Thursday is World Diabetes Day.
The International Diabetes Federation (IDF) released new figures highlighting the alarming growth in the prevalence of diabetes around the world.
The reports showed there are 38 million more adults estimated to be living with diabetes compared to the results published in 2017.
New findings published Thursday in the 9th Edition of the IDF Diabetes Atlas, show that there are now approximately 463 million adults with diabetes worldwide.
New reports also suggest 98% of toddlers and two-thirds of infants in the U.S. are consuming too much sugar.
The American Heart Association recommends that children less than age of two should not consume any added sugars that don't naturally occur in food.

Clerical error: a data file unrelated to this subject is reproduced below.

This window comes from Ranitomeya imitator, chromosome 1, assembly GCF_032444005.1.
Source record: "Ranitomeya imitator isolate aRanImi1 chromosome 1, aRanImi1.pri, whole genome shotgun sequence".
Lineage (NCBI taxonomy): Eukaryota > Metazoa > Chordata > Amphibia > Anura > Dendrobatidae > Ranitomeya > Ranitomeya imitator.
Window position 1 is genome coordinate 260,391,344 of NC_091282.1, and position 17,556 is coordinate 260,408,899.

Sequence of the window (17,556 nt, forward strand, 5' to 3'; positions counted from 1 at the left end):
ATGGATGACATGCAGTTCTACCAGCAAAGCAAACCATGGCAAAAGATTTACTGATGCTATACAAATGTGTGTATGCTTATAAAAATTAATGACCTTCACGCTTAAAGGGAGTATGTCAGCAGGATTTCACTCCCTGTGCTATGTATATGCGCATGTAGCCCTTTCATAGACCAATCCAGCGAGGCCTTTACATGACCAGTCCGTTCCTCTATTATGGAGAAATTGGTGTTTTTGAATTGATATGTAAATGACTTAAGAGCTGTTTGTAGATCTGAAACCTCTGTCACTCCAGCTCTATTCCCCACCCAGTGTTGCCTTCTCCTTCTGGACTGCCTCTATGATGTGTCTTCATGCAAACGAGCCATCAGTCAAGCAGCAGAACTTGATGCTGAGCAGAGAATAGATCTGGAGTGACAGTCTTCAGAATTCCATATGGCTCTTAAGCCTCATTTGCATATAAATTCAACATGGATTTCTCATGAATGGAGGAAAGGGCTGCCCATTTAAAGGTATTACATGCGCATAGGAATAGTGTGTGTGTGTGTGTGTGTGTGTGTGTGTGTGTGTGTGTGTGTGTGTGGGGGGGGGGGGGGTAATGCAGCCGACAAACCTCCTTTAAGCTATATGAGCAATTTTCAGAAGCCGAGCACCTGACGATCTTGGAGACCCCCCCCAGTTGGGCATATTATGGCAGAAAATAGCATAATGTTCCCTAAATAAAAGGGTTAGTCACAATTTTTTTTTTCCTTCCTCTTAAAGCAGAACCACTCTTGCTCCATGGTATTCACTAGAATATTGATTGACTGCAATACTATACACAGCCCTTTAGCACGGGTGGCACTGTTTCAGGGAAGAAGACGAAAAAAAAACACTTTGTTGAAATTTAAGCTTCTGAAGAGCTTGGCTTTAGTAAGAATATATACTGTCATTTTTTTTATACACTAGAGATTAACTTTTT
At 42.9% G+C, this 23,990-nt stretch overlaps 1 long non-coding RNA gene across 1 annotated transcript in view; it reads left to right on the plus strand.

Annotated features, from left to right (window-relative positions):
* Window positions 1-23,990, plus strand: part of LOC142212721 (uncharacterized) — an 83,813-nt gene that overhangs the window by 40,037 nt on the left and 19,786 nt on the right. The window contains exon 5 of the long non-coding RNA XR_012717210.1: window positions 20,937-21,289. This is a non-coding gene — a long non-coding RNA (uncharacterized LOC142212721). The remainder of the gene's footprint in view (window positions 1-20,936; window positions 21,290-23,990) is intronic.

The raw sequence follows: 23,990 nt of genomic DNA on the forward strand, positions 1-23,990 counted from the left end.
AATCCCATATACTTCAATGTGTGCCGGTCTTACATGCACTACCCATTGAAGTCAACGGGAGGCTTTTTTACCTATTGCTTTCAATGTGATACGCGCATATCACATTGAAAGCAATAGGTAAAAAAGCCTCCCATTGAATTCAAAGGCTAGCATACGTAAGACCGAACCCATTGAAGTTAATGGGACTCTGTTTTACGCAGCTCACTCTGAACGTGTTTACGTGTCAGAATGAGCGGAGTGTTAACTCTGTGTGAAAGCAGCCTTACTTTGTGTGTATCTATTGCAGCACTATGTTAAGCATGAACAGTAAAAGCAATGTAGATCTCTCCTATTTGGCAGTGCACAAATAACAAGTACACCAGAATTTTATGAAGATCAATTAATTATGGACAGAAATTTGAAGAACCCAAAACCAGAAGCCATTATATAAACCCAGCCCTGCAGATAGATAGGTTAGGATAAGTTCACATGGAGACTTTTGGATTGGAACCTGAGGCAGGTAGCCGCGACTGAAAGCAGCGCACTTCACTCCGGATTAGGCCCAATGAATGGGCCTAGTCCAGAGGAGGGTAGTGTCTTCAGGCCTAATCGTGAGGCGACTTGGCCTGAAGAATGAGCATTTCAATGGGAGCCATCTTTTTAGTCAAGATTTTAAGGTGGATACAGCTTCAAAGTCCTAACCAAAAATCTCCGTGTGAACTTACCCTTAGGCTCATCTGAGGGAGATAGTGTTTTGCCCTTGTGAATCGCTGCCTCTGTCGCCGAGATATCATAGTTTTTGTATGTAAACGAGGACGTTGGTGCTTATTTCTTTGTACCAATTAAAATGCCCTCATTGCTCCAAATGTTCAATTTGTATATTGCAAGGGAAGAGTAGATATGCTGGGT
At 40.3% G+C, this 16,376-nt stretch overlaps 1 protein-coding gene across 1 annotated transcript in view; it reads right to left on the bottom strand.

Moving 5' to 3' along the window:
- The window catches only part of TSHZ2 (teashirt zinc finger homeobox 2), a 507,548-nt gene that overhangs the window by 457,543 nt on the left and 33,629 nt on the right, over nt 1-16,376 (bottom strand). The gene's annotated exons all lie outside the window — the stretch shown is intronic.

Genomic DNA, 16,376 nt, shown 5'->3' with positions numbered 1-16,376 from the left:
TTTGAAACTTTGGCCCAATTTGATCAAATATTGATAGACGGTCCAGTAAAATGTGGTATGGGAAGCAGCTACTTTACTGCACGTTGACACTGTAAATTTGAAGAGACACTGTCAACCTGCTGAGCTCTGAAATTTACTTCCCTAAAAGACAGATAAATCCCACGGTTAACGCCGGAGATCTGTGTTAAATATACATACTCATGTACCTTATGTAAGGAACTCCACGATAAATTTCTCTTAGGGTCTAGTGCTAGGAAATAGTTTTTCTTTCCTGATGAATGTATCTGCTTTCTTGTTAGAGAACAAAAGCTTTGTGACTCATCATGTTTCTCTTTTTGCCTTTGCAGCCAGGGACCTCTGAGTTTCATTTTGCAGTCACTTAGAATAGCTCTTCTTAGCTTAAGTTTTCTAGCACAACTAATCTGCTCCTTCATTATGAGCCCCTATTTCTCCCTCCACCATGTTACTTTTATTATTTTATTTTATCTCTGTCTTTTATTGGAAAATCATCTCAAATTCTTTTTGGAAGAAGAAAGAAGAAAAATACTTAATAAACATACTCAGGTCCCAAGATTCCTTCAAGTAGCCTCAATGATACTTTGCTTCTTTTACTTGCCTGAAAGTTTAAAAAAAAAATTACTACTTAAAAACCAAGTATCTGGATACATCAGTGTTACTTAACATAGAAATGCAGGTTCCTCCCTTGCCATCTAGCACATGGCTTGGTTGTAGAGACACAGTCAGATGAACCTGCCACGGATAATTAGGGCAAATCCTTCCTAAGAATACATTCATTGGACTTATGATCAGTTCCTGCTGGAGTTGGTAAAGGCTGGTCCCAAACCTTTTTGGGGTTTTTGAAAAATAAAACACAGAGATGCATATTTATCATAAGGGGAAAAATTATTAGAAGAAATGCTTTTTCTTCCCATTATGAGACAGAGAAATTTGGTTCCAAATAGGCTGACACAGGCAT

A 5-year study found children were given sugars through yogurt, snacks, candy and other bakery products.
Officials warn too much sugar can lead to negative health conditions for kids including asthma, obesity and elevated blood pressure.
The latest Atlas reports that the global prevalence of diabetes has reached 9.3%, with more than half (50.1%) of adults undiagnosed.
Type 2 diabetes accounts for around 90% of all people with diabetes.
Health experts said the rise in the number of people with type 2 diabetes is driven by a complex interplay of socio-economic, demographic, environmental and genetic factors.
The Associated Press contributed to this report.
World Diabetes Day: Type 2 diabetes rising worldwide; 38 million more adults diagnosed than in 2017